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Kantians, selfish and "nice" agents: some implications for normative public policy

Listed author(s):
  • Paulo Trigo Pereira
  • José Pedro Pontes

Public choice theory postulate that agents in a non-market setting are instrumentally rational and selfish. However, this approach creates some problems related to the raison d'etre of the normative public choice research programme. This paper considers interaction in two different environments, of instrumental rational agents and moral agents behaving according to kantian practical reason. The first environment, is a step-level contribution to a pure public good in repeated single-shot prisoners' dilemma (PD) games where agents learn the total contribution after each round. The second is infinitely repeated PID games, where agents are randomly selected from the same group of individuals. An evolutionary analysis shows that kantians, although not playing the games, may have an important influence on the evolutionary stability of the tit-for-tat Nash equilibrium.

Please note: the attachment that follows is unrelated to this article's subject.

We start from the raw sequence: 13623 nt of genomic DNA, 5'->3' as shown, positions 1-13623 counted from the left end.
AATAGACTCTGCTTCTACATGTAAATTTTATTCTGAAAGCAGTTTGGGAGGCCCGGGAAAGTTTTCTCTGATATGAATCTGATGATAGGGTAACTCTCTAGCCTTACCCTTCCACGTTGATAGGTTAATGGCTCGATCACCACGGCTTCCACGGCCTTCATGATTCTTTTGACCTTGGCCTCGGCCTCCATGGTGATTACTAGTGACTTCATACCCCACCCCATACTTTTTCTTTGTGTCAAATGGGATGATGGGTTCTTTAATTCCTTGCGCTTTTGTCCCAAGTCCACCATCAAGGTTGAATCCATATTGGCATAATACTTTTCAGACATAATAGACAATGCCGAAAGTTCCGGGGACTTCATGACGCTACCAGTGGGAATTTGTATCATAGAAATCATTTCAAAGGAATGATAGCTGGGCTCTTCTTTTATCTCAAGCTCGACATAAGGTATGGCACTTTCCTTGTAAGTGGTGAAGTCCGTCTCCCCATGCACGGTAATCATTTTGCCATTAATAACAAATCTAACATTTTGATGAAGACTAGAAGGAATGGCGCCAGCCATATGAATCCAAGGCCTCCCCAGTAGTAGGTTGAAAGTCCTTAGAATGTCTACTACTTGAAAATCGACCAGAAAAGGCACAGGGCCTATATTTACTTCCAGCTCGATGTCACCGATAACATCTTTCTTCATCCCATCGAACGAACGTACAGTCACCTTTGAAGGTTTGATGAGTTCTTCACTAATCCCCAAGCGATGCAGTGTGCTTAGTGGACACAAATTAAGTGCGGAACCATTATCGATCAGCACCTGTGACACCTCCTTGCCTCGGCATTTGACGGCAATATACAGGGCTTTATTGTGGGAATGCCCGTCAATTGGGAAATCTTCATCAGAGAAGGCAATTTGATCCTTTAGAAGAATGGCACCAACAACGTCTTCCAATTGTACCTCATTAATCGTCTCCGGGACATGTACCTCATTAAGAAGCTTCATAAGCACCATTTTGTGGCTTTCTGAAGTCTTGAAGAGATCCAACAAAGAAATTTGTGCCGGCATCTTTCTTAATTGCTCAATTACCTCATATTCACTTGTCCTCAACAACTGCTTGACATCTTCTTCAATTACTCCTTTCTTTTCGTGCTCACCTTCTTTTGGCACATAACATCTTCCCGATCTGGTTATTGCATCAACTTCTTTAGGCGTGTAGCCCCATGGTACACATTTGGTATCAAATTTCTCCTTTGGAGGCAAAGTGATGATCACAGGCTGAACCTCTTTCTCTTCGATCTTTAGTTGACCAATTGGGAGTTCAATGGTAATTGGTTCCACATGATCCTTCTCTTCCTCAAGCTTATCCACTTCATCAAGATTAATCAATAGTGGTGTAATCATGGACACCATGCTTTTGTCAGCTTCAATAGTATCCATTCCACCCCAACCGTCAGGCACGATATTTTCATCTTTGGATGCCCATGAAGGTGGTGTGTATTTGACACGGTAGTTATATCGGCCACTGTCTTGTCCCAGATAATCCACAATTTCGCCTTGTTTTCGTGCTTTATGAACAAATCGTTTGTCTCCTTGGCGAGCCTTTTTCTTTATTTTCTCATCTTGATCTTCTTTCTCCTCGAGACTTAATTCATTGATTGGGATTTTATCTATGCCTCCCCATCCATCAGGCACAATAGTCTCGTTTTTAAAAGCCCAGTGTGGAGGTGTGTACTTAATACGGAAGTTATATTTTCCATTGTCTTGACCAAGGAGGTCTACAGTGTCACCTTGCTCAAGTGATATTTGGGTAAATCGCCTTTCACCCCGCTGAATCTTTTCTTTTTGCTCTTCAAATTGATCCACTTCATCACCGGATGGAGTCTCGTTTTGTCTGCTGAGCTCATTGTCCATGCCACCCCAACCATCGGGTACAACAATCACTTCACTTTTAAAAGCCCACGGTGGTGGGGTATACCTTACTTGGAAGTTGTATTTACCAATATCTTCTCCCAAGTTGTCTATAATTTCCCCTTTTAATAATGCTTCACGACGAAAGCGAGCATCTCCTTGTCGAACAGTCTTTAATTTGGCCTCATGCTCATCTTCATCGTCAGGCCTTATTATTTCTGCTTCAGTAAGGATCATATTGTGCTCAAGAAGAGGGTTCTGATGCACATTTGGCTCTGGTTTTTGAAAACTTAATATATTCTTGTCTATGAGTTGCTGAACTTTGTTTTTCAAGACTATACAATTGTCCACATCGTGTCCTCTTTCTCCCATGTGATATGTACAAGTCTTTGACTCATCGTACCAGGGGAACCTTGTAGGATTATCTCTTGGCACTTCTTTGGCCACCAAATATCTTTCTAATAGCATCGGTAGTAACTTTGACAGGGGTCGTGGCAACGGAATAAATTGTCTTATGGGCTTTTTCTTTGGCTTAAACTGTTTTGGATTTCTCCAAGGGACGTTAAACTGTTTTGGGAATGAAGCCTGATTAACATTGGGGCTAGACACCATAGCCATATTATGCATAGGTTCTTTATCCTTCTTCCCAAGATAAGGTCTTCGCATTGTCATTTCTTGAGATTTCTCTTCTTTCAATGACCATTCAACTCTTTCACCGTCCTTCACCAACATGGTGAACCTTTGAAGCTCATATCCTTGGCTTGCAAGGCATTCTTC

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Paper provided by ISEG - Lisbon School of Economics and Management, Department of Economics, Universidade de Lisboa in its series Working Papers Department of Economics with number 1999/02.

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Date of creation: 1999
Handle: RePEc:ise:isegwp:wp21999
Contact details of provider: Postal:
Department of Economics, ISEG - Lisbon School of Economics and Management, Universidade de Lisboa, Rua do Quelhas 6, 1200-781 LISBON, PORTUGAL

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